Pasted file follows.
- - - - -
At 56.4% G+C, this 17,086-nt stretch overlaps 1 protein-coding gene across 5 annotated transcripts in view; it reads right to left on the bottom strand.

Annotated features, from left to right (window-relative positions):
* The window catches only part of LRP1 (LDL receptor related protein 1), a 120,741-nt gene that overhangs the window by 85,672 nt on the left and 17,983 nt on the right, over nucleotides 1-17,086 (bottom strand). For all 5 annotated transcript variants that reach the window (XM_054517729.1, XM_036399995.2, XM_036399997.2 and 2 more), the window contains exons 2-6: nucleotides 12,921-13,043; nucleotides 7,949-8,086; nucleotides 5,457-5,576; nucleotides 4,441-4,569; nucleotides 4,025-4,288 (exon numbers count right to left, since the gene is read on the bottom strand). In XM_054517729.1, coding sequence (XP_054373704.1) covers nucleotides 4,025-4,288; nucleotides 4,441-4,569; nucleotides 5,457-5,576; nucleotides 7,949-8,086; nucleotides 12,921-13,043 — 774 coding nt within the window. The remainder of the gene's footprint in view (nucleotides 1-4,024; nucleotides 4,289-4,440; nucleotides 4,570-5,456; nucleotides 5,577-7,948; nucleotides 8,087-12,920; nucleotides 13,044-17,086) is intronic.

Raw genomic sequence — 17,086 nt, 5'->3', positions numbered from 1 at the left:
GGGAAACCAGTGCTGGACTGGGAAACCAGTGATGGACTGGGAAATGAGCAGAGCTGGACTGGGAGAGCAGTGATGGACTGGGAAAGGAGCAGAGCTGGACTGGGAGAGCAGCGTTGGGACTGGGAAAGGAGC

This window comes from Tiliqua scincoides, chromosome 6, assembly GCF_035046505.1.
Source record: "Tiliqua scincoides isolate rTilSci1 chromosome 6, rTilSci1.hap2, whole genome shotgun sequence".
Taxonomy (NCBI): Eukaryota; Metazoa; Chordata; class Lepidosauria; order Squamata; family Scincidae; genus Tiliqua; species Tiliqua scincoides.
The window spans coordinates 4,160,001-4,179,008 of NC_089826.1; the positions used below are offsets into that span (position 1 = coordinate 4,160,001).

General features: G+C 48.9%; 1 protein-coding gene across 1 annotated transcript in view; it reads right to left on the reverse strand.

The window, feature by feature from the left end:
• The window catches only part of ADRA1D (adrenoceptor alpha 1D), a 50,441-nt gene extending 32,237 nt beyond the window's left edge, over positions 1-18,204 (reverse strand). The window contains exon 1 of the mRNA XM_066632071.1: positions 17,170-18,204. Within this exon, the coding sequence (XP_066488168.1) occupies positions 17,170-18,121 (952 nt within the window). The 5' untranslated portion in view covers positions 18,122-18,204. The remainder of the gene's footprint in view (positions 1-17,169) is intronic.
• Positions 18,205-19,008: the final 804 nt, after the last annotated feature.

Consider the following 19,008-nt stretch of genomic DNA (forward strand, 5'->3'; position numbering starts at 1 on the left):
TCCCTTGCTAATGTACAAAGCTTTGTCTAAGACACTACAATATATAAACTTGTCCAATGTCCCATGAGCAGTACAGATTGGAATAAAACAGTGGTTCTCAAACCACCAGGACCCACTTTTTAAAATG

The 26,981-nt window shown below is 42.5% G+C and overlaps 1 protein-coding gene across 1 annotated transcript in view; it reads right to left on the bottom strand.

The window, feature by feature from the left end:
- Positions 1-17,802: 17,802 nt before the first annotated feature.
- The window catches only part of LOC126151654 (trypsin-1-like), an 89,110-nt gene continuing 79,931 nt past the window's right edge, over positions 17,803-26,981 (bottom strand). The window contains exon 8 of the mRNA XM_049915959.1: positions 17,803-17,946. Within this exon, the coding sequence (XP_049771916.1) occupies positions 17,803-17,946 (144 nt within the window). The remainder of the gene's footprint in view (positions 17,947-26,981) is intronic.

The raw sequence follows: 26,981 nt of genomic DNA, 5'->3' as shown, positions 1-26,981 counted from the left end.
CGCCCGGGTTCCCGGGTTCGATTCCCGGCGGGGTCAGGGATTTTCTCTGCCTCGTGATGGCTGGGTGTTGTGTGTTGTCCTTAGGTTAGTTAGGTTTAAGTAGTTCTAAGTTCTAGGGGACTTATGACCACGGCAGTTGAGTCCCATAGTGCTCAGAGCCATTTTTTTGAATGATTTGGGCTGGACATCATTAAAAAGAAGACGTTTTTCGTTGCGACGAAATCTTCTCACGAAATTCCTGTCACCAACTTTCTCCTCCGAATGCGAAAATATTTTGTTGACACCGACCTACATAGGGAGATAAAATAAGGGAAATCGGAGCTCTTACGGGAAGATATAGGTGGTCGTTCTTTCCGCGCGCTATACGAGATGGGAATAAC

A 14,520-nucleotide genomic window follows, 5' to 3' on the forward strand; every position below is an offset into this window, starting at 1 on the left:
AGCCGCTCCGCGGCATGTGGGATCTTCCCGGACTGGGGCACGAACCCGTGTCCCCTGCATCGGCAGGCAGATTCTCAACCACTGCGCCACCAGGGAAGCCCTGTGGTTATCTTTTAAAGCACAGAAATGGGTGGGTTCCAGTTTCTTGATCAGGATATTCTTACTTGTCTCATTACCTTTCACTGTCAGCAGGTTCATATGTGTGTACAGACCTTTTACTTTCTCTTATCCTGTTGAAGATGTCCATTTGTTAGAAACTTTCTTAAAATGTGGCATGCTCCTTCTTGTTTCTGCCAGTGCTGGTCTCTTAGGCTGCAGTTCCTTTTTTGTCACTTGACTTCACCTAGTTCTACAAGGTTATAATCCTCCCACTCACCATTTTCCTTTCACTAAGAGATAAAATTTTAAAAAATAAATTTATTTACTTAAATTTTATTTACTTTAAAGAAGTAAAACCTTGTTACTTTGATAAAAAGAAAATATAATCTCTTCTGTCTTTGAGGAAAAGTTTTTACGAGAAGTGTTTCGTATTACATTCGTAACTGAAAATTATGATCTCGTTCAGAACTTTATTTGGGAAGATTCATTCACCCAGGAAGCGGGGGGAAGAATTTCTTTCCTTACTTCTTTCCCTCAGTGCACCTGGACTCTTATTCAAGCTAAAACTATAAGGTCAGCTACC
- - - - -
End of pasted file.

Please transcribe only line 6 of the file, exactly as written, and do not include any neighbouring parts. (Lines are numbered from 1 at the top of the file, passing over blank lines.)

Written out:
This window comes from Tiliqua scincoides, chromosome 6, assembly GCF_035046505.1.